PSYCHOLOGICAL CAUSES: According to Web MD, 60% of children and 45% of teenagers bite their nails. It can continue into adulthood, but usually stops after age 18. Most often, nail biting is a manifestation of anxiety or stress. This can be severe, and the habit can be very difficult to stop without help from a mental-health professional.
DISFIGUREMENT: Nail biting can cause inflammation of the nail matrix, which can lead to “dystrophic” nails. These malformed nails often have horizontal ridging, depressions, and bumps. Biting can also lead to thin, peeling nails, as the cuticles become damaged and can’t maintain the nails’ moisture. If the nail biting continues long enough, the cuticles and matrix can become scarred, and nail dystrophy can become permanent.
INFECTIONS: Viral, bacterial, and yeast/fungal infections are a common problem among nail biters. The wart virus (HPV) is a common infection on the hands, and the virus has especially easy access to the traumatized nails of biters. “This can be problematic for several reasons,” says Chris G. Adigun, MD, board certified dermatologist. “Warts in the nail unit are notoriously difficult to treat. The warts easily spread from finger to finger among nail biters, as there are often small areas of trauma on multiple fingers. Warts on the hands and fingers are often distressing socially and professionally to those that contract them. And finally, biting the nails allows the wart to spread easily to the mouth and lips, which can also be quite unsightly and distressing.”
Bacterial infections that result from nail biting, such as staph and strep, can be both painful and serious. Even more serious are certain anaerobic bacterial infections that can cause abscesses that need to be drained surgically by a physician. If these abscesses are not drained, complete and permanent loss of the nail may occur.
Yeast infections, often of the candida species, are common among nail biters. These infections usually cause swelling around the nail and mild dystrophy. “In my nail practice, I see this almost every day,” says Dr. Adigun. “And it is nearly uniformly among nail biters and/or those with chronically manicured nails. It occurs due to chronic trauma/manipulation of the cuticles and surrounding skin of the nails, leading to chronic inflammation of those tissues. This permits candida species to proliferate in the small areas of trauma and inflammation. This can be easily treated with topical antifungal agents with good yeast coverage, often in conjunction with or preceded by a topical anti-inflammatory agent (topical steroid), and of course, abstaining from nail biting.”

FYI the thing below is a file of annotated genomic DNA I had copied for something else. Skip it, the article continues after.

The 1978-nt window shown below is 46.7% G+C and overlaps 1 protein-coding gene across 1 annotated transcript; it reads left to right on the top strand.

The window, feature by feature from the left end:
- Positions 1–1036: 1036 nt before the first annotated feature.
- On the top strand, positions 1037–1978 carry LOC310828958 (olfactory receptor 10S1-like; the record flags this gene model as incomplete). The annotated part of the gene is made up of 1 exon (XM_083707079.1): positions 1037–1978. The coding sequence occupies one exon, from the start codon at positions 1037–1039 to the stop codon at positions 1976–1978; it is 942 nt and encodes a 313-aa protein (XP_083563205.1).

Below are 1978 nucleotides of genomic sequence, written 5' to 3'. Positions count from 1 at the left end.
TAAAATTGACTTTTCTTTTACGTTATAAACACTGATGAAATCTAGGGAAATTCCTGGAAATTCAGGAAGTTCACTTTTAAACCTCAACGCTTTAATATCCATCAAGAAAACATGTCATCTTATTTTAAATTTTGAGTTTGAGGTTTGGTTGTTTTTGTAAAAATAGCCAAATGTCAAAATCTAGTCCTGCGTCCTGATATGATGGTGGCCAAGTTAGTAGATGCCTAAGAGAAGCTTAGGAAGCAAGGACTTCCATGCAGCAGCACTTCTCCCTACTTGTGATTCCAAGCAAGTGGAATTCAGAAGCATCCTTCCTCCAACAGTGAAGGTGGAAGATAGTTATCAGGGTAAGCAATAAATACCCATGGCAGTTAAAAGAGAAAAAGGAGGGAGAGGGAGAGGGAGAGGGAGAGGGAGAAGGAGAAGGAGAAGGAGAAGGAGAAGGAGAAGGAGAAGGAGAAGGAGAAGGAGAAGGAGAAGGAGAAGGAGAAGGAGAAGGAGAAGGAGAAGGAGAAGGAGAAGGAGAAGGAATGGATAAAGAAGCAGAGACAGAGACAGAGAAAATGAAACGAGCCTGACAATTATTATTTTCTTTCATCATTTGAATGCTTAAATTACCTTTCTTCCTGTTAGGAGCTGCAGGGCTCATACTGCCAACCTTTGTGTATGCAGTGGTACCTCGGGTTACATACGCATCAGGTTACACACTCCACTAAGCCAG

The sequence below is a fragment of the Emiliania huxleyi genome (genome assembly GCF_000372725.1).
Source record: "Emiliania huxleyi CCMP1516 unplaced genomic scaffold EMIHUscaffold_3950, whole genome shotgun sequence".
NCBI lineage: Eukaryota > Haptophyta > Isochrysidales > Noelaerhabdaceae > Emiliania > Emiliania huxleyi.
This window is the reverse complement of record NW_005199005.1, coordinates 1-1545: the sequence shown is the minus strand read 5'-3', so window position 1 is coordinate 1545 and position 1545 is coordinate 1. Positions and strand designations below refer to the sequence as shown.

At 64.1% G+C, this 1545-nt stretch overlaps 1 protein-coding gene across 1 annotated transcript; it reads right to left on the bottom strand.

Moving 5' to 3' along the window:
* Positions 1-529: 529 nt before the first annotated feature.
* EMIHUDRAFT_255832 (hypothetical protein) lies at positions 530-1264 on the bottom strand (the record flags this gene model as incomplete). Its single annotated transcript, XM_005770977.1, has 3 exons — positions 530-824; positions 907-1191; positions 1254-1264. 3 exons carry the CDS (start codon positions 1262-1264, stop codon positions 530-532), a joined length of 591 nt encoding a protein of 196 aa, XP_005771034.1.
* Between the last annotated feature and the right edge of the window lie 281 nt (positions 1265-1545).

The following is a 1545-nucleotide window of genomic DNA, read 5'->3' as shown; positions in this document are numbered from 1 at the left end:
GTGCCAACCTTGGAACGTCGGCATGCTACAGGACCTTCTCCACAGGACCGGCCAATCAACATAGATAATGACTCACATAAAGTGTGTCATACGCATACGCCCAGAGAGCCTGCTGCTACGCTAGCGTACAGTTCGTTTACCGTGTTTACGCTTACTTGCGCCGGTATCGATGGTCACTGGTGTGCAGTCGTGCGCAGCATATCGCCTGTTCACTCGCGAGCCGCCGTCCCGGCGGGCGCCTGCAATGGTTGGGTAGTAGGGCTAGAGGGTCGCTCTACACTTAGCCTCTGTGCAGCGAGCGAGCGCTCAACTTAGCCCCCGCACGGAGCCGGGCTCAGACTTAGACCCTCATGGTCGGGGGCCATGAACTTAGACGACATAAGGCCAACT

DENTAL ISSUES: Chronic nail biting can also cause problems with an individual’s teeth. The biter’s teeth can shift or become disfigured in shape. Nail biters also suffer from higher rates of gum disease and infection.
Nail Biter’s Rx
Tips when performing manicures on nail biters:
> If your client has damaged cuticles from biting, or any signs of trauma, redness, or bitten cuticles or nails, Dr. Adigun advises that you wear protective latex or nitrile gloves. “If the nail biter has any signs of infection on any of the fingernails (redness, swelling, purulent drainage), do not perform services,” says Dr. Adigun. Instead, refer the individual to a medical professional for treatment.
> For mild nail biters, suggest over-the-counter products, such as bitter tasting nail coatings that can help them break the habit. Encourage them to use cuticle oil after every hand washing and before bedtime.
> The thickness of acrylic enhancements can deter nail biters and help them become aware of the habit, which is sometimes unconscious. Gradually thin the acrylic with each successive manicure as they transition to gel-polish or natural nails.
> Most people think nail biting is simply a harmless habit and are unaware of the risks. “Please do not ignore this habit when you see it,” Dr. Adigun says. “Address the issue and educate your clients. You can really make a difference and prevent serious infection!”
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